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WASHINGTON, March 25 (Reuters) - The United States on Tuesday sharply criticized Egypt's trials of members of the outlawed Muslim Brotherhood and said it would be "unconscionable" for the Egyptian government to carry out the death sentences given to 529 members of the Islamist group.
State Department spokeswoman Marie Harf said the death sentences given on Monday by the Egyptian court and the start of another mass trial on Tuesday of the leader of the Muslim Brotherhood and 682 others "represent a flagrant disregard for basic standards of justice."
"The imposition of the death penalty for 529 defendants after a two-day summary proceeding cannot be reconciled with Egypt's obligations under international human rights law, and its implementation of these sentences ... would be unconscionable," Harf told a new briefing.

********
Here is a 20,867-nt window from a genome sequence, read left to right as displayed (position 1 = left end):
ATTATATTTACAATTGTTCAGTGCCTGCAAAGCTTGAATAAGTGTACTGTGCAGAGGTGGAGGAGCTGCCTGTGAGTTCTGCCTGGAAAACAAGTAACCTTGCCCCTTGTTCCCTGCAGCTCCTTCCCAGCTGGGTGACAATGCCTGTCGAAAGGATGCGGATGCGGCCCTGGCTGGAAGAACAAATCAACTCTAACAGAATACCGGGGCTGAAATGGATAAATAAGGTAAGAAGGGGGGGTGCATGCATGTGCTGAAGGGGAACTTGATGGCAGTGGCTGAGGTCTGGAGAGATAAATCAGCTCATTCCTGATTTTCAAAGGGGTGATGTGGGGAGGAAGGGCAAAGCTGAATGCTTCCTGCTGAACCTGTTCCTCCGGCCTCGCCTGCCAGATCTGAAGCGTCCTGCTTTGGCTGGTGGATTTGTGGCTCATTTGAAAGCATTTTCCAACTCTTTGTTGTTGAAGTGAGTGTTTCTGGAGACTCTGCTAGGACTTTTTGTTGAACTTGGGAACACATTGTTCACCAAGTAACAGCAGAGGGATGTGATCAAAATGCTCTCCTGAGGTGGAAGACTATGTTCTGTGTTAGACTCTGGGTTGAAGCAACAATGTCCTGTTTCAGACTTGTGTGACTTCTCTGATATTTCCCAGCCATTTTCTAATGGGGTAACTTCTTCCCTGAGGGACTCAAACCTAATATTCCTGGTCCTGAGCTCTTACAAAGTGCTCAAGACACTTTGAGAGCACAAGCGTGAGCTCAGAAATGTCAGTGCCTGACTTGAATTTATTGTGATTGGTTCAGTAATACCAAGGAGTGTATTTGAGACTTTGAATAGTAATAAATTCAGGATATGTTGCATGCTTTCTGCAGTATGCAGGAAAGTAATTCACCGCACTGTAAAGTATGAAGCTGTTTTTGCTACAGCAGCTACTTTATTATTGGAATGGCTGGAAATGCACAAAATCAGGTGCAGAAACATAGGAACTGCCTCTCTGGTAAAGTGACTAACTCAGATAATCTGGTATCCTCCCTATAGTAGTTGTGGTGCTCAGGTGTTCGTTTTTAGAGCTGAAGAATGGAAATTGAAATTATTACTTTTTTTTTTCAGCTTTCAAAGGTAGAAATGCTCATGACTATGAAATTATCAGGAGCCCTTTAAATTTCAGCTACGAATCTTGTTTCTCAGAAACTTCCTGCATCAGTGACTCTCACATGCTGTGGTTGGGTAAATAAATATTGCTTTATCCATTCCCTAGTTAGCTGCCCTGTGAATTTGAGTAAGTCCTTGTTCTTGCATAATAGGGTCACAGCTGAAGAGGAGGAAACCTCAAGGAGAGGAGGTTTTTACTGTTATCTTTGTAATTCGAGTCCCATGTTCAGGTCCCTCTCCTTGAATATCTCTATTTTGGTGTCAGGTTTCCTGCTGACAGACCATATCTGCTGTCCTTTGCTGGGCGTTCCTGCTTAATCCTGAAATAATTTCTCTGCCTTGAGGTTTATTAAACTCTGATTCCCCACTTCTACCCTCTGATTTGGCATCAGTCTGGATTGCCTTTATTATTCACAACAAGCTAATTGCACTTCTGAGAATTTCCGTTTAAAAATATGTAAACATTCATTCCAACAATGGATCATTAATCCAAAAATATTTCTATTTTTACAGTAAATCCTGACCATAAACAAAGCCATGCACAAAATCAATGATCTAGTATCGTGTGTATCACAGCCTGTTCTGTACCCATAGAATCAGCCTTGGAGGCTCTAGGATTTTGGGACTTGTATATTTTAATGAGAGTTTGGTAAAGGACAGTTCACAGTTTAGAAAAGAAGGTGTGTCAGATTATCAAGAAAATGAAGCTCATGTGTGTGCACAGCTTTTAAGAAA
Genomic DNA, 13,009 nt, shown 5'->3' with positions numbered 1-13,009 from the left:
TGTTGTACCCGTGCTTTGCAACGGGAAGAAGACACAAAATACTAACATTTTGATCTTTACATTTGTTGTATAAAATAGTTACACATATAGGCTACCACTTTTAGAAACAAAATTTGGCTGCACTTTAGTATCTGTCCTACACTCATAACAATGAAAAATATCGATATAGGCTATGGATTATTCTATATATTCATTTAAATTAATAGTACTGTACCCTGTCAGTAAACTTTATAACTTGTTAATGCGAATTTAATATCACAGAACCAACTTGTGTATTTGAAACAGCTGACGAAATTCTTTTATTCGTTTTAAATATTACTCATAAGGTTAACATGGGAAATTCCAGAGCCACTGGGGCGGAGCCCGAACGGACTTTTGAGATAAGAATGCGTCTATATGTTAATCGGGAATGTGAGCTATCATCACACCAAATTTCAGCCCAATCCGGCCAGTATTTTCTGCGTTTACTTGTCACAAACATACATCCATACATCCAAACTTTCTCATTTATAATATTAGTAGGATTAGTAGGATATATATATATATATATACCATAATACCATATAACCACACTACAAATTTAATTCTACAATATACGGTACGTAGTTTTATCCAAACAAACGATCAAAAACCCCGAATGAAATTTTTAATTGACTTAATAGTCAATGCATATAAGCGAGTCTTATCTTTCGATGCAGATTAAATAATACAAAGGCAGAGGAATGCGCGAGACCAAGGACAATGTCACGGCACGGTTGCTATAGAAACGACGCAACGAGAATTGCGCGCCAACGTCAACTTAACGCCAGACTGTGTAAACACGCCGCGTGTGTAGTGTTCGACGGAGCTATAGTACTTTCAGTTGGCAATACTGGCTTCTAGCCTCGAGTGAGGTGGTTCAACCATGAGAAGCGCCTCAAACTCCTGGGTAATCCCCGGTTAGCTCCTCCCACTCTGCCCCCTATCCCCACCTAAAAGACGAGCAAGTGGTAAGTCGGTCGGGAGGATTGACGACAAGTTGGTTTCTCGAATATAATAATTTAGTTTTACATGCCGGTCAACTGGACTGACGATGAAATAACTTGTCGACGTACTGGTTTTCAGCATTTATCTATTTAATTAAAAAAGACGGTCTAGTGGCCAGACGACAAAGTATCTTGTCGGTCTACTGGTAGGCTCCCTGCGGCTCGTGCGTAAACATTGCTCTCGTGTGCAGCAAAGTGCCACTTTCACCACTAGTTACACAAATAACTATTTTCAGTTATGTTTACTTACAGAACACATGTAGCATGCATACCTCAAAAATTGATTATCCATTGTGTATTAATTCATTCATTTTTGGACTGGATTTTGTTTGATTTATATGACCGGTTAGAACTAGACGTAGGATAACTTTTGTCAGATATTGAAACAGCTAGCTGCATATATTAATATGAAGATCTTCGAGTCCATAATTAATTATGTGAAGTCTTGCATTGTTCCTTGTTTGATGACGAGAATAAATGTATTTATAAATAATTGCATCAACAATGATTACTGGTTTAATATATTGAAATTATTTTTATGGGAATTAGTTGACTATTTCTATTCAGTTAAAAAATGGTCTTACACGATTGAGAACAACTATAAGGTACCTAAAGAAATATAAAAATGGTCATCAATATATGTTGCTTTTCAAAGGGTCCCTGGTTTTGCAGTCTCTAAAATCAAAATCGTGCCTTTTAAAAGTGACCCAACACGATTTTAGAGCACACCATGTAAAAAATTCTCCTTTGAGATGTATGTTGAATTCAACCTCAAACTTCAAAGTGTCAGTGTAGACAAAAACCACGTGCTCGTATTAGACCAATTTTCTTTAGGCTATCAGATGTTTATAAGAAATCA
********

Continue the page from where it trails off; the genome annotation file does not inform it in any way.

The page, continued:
Harf said the United States is "currently evaluating our aid policy" toward Egypt and that "everything that happens on the ground, including this, will play into the decision about where our assistance relationship goes from here."
U.S. Secretary of State John Kerry said on March 12 he would decide "in the days ahead" whether to resume U.S. aid to Egypt after suspending the funds last year over the ouster of President Mohamed Mursi and a crackdown against protesters. (Reporting by Will Dunham and David Brunnstrom; Editing by Sandra Maler)
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